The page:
Senior Java developers should have a good understanding of concurrency and multi-threading.
JVM and Memory Management
Senior Java Developers need to have a strong hold on runtime, and how garbage collection works. They need to understand when memory is allocated, from what context and how that affects heap fragmentation. Memory leaks/ errors are common, especially in data intensive applications. They need to be able to read code, understand memory vulnerabilities, fix them and improve performance.
They need to be familiar with the various garbage collection algorithms, and how to use profilers. Senior developers should know how to optimize it, and when it is triggered.
Almost all Java developers need database knowledge. Even if they are junior developers should have a strong foundation of SQL basics: queries, inner and outer joins, aggregations, joins, triggers, cursors etc.
Libraries and frameworks
Java doesn't work in isolation, but is supported by a strong ecosystem of libraries and frameworks. Depending on the role, Java developers need to work with Struts, Spring, Hibernate, Gradle, Maven, Ant, JUnit, Spock among others. Asking a Java developer which frameworks they have previously worked with gives a reasonable understanding of how much time they have spent working on Java.
Depending on the role, developers might also require algorithmic skill.
Often the difference between a strong developer and an average developer is that of communication skills. Developers should be able to communicate their ideas, and be able to work with and mentor other developers.
In addition, if a job involved networking or distributed applications, they would need knowledge of Protocols like IP, HTTP, TCP, FTP, UDP, Sockets, RMI and RCP.
For a role that involves working on Java UI, the candidate should have worked with Applets and frameworks like Swing, SWT, AWT or JavaFX.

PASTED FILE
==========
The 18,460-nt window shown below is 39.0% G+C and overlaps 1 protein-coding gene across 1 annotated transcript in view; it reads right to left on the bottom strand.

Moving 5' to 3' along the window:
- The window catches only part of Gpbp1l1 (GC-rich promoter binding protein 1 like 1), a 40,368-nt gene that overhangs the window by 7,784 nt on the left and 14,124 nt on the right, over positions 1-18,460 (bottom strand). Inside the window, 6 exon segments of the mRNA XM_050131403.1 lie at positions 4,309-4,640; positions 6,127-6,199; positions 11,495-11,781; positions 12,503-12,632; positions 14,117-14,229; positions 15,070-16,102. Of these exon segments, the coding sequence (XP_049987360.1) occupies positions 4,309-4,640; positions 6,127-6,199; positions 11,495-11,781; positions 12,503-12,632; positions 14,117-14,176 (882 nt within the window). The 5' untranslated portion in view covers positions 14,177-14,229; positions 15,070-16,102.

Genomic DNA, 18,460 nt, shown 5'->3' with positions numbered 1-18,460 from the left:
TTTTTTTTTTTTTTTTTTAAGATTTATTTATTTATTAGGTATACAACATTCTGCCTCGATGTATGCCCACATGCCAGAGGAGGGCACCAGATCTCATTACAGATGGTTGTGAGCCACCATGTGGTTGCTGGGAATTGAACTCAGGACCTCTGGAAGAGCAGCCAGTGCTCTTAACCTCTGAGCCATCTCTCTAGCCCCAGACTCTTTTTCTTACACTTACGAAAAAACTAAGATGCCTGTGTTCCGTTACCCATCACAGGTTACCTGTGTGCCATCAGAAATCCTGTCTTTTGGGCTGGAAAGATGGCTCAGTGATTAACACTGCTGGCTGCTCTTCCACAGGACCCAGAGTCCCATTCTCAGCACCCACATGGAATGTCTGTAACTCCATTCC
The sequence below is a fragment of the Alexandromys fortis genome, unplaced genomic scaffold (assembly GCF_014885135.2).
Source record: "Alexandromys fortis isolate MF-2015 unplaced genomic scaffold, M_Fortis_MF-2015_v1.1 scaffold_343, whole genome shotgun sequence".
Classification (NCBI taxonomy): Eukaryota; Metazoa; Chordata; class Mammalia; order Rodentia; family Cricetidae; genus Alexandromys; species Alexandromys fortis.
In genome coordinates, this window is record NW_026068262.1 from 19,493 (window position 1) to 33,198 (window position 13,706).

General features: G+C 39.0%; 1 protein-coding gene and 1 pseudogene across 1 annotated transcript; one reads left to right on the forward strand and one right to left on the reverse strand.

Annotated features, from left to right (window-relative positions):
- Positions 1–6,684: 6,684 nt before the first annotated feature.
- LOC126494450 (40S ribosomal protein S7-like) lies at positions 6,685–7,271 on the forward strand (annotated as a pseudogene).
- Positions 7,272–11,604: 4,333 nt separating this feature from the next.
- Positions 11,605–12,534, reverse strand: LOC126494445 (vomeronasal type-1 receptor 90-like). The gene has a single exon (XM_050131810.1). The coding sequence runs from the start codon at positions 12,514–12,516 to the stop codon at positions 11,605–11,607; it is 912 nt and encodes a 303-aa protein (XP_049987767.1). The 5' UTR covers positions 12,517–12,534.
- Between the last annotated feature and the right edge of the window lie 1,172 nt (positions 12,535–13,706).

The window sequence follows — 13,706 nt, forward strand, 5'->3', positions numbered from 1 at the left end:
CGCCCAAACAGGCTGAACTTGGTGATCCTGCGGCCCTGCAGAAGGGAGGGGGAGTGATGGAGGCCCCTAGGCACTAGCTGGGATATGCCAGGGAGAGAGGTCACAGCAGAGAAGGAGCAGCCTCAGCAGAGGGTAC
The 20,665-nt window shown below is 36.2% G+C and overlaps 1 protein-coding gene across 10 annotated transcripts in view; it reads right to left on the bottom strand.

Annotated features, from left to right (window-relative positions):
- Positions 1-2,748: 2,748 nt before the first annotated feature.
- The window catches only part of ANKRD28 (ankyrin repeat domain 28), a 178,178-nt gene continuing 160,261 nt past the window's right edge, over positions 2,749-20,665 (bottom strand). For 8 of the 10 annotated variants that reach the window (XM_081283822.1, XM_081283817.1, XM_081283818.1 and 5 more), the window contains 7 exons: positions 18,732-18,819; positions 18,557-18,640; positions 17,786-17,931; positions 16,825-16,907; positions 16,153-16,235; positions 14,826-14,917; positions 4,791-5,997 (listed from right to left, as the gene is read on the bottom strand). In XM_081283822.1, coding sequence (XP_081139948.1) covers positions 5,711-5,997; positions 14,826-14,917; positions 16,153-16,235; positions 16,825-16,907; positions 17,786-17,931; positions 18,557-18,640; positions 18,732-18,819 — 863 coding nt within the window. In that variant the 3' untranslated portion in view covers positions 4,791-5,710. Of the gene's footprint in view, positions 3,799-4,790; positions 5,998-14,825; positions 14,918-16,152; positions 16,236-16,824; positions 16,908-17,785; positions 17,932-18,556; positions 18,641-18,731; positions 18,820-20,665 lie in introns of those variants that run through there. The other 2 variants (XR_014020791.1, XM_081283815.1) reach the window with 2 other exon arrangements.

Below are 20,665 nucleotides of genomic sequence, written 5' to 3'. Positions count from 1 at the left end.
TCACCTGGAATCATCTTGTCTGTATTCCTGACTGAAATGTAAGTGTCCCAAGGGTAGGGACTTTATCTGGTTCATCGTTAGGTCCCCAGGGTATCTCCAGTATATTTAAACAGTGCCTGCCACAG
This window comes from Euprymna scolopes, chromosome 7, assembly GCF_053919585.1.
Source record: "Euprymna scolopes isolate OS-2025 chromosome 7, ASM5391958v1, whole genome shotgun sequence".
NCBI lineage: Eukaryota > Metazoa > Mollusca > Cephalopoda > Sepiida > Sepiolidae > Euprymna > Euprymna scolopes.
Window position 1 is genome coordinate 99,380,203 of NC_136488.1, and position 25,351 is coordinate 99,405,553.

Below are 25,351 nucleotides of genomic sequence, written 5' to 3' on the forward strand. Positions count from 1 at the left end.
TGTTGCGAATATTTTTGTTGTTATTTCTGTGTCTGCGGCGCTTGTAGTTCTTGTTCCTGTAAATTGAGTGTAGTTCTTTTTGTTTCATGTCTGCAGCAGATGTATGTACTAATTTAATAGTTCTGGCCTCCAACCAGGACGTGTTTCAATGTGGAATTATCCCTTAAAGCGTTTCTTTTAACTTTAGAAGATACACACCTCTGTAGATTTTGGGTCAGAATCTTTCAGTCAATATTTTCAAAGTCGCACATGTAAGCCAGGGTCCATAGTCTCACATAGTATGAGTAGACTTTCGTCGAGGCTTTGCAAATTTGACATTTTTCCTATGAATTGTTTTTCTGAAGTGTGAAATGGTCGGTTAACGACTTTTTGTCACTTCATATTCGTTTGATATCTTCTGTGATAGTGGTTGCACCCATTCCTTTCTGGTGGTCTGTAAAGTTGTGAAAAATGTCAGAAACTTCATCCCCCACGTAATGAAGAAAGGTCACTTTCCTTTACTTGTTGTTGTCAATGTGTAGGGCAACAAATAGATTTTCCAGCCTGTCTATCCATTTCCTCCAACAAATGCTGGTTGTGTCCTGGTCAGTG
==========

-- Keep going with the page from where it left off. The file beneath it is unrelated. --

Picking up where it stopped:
If the job is related to Java based web applications, the candidate must be good at:
- JSP / Servlets
- Service Oriented Architecture / Web Services – SOAP / REST
- Web frameworks like Struts / Spring
- Markup languages like XML and JSON
The Java ecosystem is rapidly expanding: they should also be willing to step out of their comfort zone, learn new technologies and embrace challenges.
Is a Java certification representative of skills?
The official Oracle Java certification certifies developers on Java skills. The certification represents that the candidate has a base set of skills that would enable them to develop Java software. There are 2 levels of the certification.
Oracle Certified Associate (OCA): This is the entry level certification. It tests for a foundational understanding of Java, and programming basics. It tests the basics of the language (data types, variables, arrays, classes, loops, methods, exceptions) and slightly more topics (explicit casting, implicit narrowing, autoboxing, nested classes, OOPS, polymorphism, inheritance, abstract classes and interfaces, and APIs to deal with collections, strings and calendar objects).
Oracle Certified Professional (OCP): This certification demands a higher level of knowledge and Java skills. The questions tests for more advanced topics like design patterns, I/O, multi-threading, concurrency, JDBC etc. This certification typically represents atleast some hands-on experience with Java.
How to assess Java skills?
Screening developers is tricky, since an estimated 85% of candidates lie on their resume.
Recruiters typically use online screening tests like the Java Online Test to do the first round of screening and shortlist the top 20% qualified candidates that they can present to hiring managers/ clients.
Here are a few sample Java questions, you can include similar questions on your coding test to test for relevant on-the-job skills as opposed to theoretical knowledge. And here's a quick guide on how to set up an effective coding test.
More and more companies today are moving to coding tests to evaluate Java skills. If you haven't used a coding test before here is how it works:
- Inviting candidates to take up the test: Once your test is set up, you can invite candidates who apply to complete it. All assessment platforms have the feature to invite candidates from the dashboard.
- Evaluate and interview: Once candidates complete the coding tests, you should move fast and interview software developers who do well on the assessment.